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Hier finden Sie wissenschaftliche Publikationen aus den FraunhoferInstituten. Diffuse scattering of lamellar optical gratings due to line edge roughness
 Schröder, S. ; Society of PhotoOptical Instrumentation Engineers SPIE, Bellingham/Wash.: Optical Fabrication, Testing, and Metrology VI : 1517 May 2018, Frankfurt, Germany Bellingham, WA: SPIE, 2018 (Proceedings of SPIE 10692) ISBN: 9781510619210 ISBN: 9781510619227 Paper 106920I, 9 pp. 
 Conference "Optical Fabrication, Testing, and Metrology" <6, 2018, Frankfurt> 

 English 
 Conference Paper 
 Fraunhofer IOF () 
Abstract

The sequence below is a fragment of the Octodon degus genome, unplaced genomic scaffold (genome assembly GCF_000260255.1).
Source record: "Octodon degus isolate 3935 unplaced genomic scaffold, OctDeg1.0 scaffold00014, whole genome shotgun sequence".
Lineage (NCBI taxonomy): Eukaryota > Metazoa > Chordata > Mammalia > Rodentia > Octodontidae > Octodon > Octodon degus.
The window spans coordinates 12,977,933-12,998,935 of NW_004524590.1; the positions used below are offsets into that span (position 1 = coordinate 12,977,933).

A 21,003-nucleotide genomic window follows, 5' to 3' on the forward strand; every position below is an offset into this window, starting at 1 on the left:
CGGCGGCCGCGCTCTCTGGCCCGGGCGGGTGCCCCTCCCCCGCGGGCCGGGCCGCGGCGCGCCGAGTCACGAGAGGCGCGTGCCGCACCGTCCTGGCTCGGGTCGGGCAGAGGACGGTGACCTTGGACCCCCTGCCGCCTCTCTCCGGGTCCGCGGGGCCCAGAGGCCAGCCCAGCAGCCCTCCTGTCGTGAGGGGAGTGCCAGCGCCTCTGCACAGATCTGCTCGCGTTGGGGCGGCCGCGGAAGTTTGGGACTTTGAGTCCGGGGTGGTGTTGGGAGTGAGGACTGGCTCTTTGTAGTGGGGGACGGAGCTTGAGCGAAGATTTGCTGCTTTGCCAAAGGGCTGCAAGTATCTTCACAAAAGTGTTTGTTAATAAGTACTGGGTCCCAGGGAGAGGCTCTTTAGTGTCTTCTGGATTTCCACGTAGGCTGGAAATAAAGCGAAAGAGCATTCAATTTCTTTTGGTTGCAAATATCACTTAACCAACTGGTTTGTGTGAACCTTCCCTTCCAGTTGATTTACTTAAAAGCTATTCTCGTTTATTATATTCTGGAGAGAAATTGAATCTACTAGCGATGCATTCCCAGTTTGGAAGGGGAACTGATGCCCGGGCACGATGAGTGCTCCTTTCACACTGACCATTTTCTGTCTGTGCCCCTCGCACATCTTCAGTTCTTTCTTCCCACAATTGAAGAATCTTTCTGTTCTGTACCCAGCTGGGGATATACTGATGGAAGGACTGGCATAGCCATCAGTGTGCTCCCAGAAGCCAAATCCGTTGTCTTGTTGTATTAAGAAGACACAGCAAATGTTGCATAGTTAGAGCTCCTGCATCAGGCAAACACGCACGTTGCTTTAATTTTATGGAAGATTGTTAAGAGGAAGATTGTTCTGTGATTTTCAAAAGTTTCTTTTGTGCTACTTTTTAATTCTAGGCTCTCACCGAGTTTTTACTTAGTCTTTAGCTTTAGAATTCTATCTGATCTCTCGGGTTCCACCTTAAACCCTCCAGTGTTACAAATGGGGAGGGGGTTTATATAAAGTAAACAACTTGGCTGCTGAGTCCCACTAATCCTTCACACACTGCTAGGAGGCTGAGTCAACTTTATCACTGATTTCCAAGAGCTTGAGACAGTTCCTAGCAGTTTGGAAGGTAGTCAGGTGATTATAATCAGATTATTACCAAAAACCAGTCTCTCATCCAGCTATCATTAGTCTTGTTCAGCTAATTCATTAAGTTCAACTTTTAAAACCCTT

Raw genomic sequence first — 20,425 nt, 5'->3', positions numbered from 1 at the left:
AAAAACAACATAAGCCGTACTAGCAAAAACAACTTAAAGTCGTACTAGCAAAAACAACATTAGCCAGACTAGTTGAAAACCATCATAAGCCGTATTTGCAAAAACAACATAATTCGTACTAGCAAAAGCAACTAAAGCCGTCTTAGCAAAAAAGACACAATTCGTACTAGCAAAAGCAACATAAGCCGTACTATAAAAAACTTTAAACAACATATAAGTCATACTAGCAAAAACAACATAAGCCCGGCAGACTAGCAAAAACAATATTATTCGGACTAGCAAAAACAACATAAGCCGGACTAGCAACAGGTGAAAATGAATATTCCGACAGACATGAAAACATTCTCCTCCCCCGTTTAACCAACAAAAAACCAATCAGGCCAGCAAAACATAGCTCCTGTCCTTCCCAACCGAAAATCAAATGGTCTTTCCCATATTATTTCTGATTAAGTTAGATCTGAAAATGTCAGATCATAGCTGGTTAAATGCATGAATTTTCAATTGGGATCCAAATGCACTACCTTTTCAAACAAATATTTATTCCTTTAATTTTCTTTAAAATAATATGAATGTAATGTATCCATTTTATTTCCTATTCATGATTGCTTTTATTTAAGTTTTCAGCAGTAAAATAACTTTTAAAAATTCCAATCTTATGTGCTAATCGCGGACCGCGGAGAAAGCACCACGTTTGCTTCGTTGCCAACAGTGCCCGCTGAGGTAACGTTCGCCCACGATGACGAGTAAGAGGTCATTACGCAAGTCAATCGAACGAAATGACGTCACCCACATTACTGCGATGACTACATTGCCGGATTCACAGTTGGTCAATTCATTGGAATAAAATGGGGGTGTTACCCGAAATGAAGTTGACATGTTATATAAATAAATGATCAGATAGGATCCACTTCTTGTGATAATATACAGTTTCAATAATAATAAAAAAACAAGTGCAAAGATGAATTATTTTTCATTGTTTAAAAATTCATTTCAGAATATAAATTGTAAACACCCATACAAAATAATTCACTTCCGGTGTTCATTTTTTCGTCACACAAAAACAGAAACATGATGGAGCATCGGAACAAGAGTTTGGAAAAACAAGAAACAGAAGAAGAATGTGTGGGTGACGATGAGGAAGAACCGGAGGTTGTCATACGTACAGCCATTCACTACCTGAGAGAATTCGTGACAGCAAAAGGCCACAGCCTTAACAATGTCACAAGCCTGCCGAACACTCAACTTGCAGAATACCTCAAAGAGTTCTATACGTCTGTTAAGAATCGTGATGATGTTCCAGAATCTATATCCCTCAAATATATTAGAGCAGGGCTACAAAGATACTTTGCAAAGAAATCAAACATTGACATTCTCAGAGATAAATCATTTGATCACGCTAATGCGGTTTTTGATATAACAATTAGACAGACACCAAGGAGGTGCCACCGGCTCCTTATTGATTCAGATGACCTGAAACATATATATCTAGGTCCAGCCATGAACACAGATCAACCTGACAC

In recent years, the scattering properties of optical gratings became of high interest. In particular, the effect of line edge roughness (LER) in lamellar diffraction gratings was identified to be a potential source of stray light. In this contribution the LERinduced scattering spectrum of such gratings is investigated. The straightforward method to calculate the angle resolved scattering (ARS) is offered by twodimensional simulation tools, e.g. the rigorous coupled wave analysis (RCWA). Unfortunately, this approach suffers from computation times that typically lie in the range of several days. As a simplification, we apply a novel onedimensional rigorous approach1 that permits the prediction of ARS along the dispersion direction of the grating within a feasible computation time. As the 1Dmodel only accounts for the LERparameter σ and neglects the correlation length ξ and the roughness exponent α, analytical considerations must be employed in order to adapt the 1Dsimulation results to the 2Dreality.1 The model is verified by comparison to the 2Dmodel and ARSmeasurements of Ebeam exposed gratings with artificially induced (and strongly determined) LER. Based on the derived 1Dmodel, the effects of different parameters on the straylight performance of a high performance spectrometer grating is investigated. As a result we find that not only the roughness parameters but also the grating geometry has a significant effect especially on the spatial distribution of the scattered light. In other words, the strength of the scattered light next to the (spectrometric) useful diffraction order can be controlled by the grating geometry, too. Hence, the presented algorithm might be a useful tool for designing gratings with strong straylight specifications.